COVID-19 vaccination clinics are to begin Thursday at two of Canada’s largest beef packing plants in southern Alberta.
“The overwhelming majority of our members want early access to a safe vaccine and in part that’s underscored by the fact they don’t feel government, policy-makers and their employer have kept them safe,” said Thomas Hesse, president of United Food and Commercial Workers Local 401, which represents union staff at both plants.
“It’s sort of a cautious optimism, a cautious relief.”
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Plans for a vaccination clinic at Cargill’s beef slaughterhouse were put off last week.
Nearly half of its 2,200 workers tested positive last year for the novel coronavirus.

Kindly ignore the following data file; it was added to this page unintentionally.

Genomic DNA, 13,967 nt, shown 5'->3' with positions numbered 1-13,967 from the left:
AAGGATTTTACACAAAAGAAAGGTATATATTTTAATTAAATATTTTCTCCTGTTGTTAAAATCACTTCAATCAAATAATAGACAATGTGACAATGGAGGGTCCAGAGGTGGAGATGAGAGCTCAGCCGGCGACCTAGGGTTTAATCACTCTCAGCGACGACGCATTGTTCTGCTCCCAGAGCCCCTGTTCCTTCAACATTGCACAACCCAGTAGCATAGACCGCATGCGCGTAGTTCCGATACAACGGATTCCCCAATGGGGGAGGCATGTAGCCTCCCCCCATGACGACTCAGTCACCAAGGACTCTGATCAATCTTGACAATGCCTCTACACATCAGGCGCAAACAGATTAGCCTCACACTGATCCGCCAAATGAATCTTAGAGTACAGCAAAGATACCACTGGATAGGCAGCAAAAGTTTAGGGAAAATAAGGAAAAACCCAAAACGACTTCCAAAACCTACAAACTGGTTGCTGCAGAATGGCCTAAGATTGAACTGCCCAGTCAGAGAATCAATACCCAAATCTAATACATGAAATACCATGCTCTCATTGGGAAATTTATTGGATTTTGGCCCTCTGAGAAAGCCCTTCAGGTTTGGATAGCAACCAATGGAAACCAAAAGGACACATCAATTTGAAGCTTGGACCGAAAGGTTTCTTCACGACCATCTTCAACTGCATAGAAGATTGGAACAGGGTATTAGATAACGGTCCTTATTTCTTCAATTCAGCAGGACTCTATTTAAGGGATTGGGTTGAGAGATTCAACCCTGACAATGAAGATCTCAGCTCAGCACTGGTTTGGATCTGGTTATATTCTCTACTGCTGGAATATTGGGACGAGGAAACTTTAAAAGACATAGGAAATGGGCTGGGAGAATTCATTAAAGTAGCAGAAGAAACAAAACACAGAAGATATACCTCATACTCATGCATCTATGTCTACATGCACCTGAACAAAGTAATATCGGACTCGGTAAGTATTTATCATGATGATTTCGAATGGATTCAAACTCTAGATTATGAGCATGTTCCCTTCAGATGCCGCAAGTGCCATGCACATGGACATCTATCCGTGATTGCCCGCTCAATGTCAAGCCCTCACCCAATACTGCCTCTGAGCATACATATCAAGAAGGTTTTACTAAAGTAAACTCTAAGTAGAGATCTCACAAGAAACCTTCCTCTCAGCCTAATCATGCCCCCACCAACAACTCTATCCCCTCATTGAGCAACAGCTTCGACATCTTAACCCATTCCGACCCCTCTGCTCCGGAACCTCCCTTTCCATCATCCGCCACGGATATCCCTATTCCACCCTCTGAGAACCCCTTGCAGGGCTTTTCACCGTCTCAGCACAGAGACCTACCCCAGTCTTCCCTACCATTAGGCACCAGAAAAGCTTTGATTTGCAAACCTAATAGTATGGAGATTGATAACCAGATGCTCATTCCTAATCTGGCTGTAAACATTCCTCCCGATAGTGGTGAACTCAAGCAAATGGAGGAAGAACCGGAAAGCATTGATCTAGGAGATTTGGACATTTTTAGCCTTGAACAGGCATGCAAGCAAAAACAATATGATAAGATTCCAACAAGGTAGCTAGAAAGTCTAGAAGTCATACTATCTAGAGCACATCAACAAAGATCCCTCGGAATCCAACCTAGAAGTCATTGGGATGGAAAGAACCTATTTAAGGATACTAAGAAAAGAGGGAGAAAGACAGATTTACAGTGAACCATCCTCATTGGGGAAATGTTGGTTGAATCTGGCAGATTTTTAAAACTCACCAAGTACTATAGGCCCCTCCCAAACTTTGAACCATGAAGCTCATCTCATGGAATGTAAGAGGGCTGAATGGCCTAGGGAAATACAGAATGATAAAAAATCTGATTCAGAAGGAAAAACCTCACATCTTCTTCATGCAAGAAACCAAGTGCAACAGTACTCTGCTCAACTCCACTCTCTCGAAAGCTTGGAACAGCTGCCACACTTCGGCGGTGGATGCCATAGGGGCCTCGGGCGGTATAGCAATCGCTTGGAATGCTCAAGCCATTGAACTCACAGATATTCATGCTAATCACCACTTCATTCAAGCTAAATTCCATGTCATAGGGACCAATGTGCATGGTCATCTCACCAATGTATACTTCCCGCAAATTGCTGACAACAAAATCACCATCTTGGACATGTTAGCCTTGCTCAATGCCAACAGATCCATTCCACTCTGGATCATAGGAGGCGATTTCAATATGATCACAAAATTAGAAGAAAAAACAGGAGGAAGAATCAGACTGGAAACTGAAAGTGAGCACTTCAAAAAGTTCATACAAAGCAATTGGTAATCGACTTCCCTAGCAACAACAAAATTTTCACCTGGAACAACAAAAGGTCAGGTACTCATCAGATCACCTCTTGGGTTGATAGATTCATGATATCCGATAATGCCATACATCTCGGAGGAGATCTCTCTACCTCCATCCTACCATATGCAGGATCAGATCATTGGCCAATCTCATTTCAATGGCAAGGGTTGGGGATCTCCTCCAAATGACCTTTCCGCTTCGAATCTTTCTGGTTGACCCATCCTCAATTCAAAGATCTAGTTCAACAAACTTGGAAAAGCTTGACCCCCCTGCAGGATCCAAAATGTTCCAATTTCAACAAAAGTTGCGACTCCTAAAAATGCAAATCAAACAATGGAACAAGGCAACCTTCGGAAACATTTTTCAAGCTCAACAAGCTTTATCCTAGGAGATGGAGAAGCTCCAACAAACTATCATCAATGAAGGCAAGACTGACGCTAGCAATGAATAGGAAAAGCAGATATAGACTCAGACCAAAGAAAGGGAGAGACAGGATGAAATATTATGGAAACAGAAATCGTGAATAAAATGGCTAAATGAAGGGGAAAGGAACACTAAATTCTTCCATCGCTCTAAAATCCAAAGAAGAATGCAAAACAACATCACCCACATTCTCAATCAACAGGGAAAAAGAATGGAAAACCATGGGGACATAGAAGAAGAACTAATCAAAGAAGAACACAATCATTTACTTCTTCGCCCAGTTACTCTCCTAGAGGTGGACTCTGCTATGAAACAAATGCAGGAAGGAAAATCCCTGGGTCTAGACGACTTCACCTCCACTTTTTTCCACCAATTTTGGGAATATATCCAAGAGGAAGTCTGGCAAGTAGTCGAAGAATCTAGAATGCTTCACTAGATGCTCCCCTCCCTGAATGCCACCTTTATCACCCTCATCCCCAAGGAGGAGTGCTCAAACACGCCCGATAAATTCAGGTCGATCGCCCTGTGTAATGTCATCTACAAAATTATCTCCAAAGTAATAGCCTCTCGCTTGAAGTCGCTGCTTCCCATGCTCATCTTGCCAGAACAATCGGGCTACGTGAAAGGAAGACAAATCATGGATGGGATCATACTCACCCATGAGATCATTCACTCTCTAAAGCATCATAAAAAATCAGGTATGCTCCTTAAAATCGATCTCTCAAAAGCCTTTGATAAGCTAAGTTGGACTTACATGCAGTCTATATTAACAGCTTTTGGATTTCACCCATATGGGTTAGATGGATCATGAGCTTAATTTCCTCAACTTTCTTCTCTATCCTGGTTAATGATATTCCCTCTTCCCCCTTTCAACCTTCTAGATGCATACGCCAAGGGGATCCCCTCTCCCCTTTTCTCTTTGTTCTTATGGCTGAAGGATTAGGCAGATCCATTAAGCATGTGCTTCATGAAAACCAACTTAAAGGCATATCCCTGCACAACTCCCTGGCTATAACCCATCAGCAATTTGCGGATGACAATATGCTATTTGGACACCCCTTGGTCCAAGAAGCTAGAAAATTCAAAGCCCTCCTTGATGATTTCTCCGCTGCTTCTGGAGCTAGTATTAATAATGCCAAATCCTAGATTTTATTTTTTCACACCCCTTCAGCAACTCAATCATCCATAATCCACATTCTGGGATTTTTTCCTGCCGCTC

The JBS plant operated with just a single shift each day for a full month last spring and reported 650 cases among the 2,500 workers at the facility.
The two plants together normally process about 70 per cent of Canada’s beef.
Hesse said polling of workers at Cargill indicates 70 to 80 per cent are reasonably comfortable with receiving the vaccine, while the others feel some discomfort.
It’s not mandatory, he said, but he hopes most will decide to get a shot.
Hesse said it’s important that Cargill and other employers make sure the workplaces remain safe even after the vaccinations. He said there finally seems to be a recognition that it’s a serious workplace issue.
“Vaccination is part of a safe workplace. It’s an element of the path forward.”
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Alberta Health Minister Tyler Shandro announced earlier this week that the vaccinations would happen for all meat-packing employees across the province.
It will be offered to more than 15,000 workers at 136 federal and provincial plants.
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